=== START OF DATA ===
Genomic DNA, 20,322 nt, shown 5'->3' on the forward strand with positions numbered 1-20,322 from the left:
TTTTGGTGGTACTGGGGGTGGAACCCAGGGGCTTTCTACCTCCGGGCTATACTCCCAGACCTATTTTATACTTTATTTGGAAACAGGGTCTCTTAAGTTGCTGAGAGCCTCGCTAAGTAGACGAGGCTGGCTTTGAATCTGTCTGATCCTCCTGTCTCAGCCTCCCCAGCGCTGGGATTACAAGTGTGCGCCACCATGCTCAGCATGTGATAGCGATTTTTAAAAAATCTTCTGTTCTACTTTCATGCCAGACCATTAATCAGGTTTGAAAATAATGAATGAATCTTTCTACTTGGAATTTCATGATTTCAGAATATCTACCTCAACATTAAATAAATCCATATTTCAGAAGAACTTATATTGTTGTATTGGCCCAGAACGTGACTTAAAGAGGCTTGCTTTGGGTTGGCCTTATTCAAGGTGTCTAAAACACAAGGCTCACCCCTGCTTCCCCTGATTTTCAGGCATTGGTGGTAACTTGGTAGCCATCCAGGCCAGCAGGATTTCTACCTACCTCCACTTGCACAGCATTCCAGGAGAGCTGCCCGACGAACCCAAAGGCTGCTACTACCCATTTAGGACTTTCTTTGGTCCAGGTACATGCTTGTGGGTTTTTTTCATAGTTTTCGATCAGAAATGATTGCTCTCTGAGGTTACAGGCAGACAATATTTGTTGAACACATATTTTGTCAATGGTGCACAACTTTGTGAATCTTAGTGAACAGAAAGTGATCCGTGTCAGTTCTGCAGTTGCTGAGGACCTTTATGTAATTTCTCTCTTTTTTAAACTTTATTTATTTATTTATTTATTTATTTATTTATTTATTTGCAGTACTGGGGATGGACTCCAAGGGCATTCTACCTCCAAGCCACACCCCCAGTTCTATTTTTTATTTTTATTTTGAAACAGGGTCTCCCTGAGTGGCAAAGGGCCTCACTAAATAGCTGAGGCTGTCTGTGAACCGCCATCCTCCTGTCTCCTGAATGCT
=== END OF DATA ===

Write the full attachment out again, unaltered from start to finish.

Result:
Genomic DNA, 20,322 nt, shown 5'->3' on the forward strand with positions numbered 1-20,322 from the left:
TTTTGGTGGTACTGGGGGTGGAACCCAGGGGCTTTCTACCTCCGGGCTATACTCCCAGACCTATTTTATACTTTATTTGGAAACAGGGTCTCTTAAGTTGCTGAGAGCCTCGCTAAGTAGACGAGGCTGGCTTTGAATCTGTCTGATCCTCCTGTCTCAGCCTCCCCAGCGCTGGGATTACAAGTGTGCGCCACCATGCTCAGCATGTGATAGCGATTTTTAAAAAATCTTCTGTTCTACTTTCATGCCAGACCATTAATCAGGTTTGAAAATAATGAATGAATCTTTCTACTTGGAATTTCATGATTTCAGAATATCTACCTCAACATTAAATAAATCCATATTTCAGAAGAACTTATATTGTTGTATTGGCCCAGAACGTGACTTAAAGAGGCTTGCTTTGGGTTGGCCTTATTCAAGGTGTCTAAAACACAAGGCTCACCCCTGCTTCCCCTGATTTTCAGGCATTGGTGGTAACTTGGTAGCCATCCAGGCCAGCAGGATTTCTACCTACCTCCACTTGCACAGCATTCCAGGAGAGCTGCCCGACGAACCCAAAGGCTGCTACTACCCATTTAGGACTTTCTTTGGTCCAGGTACATGCTTGTGGGTTTTTTTCATAGTTTTCGATCAGAAATGATTGCTCTCTGAGGTTACAGGCAGACAATATTTGTTGAACACATATTTTGTCAATGGTGCACAACTTTGTGAATCTTAGTGAACAGAAAGTGATCCGTGTCAGTTCTGCAGTTGCTGAGGACCTTTATGTAATTTCTCTCTTTTTTAAACTTTATTTATTTATTTATTTATTTATTTATTTATTTATTTGCAGTACTGGGGATGGACTCCAAGGGCATTCTACCTCCAAGCCACACCCCCAGTTCTATTTTTTATTTTTATTTTGAAACAGGGTCTCCCTGAGTGGCAAAGGGCCTCACTAAATAGCTGAGGCTGTCTGTGAACCGCCATCCTCCTGTCTCCTGAATGCT